Canada: Canada will antagonize either the U.S. or China with wireless tech decisions - PressFrom - Canada

CanadaCanada will antagonize either the U.S. or China with wireless tech decisions

19:06  13 august  2019
19:06  13 august  2019 Source:

Trump discusses China's 'wrongful detention' of Canadian citizens in call with Trudeau

Trump discusses China's 'wrongful detention' of Canadian citizens in call with Trudeau Trump discusses China's 'wrongful detention' of Canadian citizens in call with Trudeau

Tech executives worry China will turn to tit-for-tat arrests of Americans in response to the detention of Meng Wanzhou. And the worries don’t stop there. No one I spoke to would talk on the record, out of fear of antagonizing either side and also because no one knows exactly what is happening.

Canada will face almost certain retaliation from China if it follows the United States and Australia in doing so, compounding strains in bilateral relations. Hence, the need to avoid further antagonizing the Chinese government with drawn-out extradition proceedings against Ms. Meng.

Canada will antagonize either the U.S. or China with wireless tech decisions© Getty TAIYUAN, CHINA - JULY 27: A customer tries out a 5G smartphone Mate 20X at a Huawei Store on July 27, 2019 in Taiyuan, Shanxi Province of China. Huawei launched its first 5G smartphone Mate 20X in Shenzhen on Friday. (Photo by Zhang Yun/China News Service/VCG via Getty Images)

This article was originally published on The Conversation, an independent and nonprofit source of news, analysis and commentary from academic experts. Disclosure information is available on the original site.


Author: Justin Longo, Assistant Professor, Johnson Shoyama Graduate School of Public Policy, University of Regina

The next big leap in wireless telecommunications is coming.

Consular officials visit Canadian Michael Kovrig detained in China

Consular officials visit Canadian Michael Kovrig detained in China OTTAWA — Global Affairs Canada says consular officials in China have met for the 10th time with a Canadian detained in China. The department says it cannot provide details on the visit due to privacy provisions but officials continue to seek further access to Michael Kovrig. The detentions of Kovrig, as well as fellow Canadian Michael Spavor, are largely viewed as retaliation for the December arrest of Huawei executive Meng Wanzhou in Vancouver. Meng is awaiting extradition to the U.S. to face allegations of fraud in violating Iran sanctions.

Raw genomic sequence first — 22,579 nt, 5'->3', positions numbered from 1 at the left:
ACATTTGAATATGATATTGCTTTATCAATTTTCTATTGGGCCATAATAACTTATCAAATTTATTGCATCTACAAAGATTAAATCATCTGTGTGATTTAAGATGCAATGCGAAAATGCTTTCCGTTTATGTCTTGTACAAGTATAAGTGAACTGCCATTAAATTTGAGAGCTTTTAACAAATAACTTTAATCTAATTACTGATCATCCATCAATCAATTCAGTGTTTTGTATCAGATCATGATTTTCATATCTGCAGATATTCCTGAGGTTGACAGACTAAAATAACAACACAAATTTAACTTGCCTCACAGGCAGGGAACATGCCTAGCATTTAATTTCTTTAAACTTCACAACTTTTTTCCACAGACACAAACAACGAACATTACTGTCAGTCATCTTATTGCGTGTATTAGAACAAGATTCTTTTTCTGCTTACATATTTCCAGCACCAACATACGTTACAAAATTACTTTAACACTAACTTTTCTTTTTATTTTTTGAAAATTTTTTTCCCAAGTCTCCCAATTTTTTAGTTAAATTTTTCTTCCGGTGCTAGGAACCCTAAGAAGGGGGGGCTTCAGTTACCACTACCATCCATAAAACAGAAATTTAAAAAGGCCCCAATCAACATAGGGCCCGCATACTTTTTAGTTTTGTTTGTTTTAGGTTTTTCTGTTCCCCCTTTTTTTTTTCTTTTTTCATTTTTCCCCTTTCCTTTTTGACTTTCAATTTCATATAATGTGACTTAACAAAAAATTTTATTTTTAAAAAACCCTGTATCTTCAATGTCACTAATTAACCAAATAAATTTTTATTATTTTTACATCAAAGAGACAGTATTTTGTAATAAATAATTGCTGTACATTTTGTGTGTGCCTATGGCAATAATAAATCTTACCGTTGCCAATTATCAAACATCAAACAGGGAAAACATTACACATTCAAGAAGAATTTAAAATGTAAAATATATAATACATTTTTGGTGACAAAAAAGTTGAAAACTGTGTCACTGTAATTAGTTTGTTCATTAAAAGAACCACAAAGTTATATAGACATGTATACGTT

“When Huawei pays to license certain US tech , it promises not to export to certain countries like Iran. The United States and China have also been locked in a struggle for high- tech supremacy President Trump has tied national security to advancement in technologies like wireless networks

The arrest of a Chinese tech executive in Canada on Saturday was the most recent and public chapter of an ongoing battle between the U . S . government But along with its success has come suspicion about the company’ s ties to China ’ s government, its willingness to overlook U . S . sanctions and the

The current standard for mobile networks is what the tech industry calls fourth generation, or 4G. But this will soon be overtaken by fifth generation, or 5G, wireless technology. 5G offers increased data transfer speeds and will connect many more devices with almost no delayed response when receiving and sending information.

One might think the issues surrounding the development of 5G would focus on questions like whether the government should build a nationalized 5G network, or the possible health impacts of additional radio-frequency radiation.

But one issue has come to dominate the 5G discussion: the Chinese telecommunications giant Huawei, and the use of its equipment in building our 5G infrastructure.

The place of Huawei in Canada's 5G network, and the associated national security implications, will be a key issue for the next federal government.

North American stock markets plunge following weak data from Germany and China

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Meng Wanzhou, a top executive at Chinese tech giant Huawei, has been arrested in Canada . New York (CNN Business) The chief financial officer of Chinese tech giant Huawei has been arrested The US Justice Department declined to comment. China ' s Ministry of Foreign Affairs on Thursday called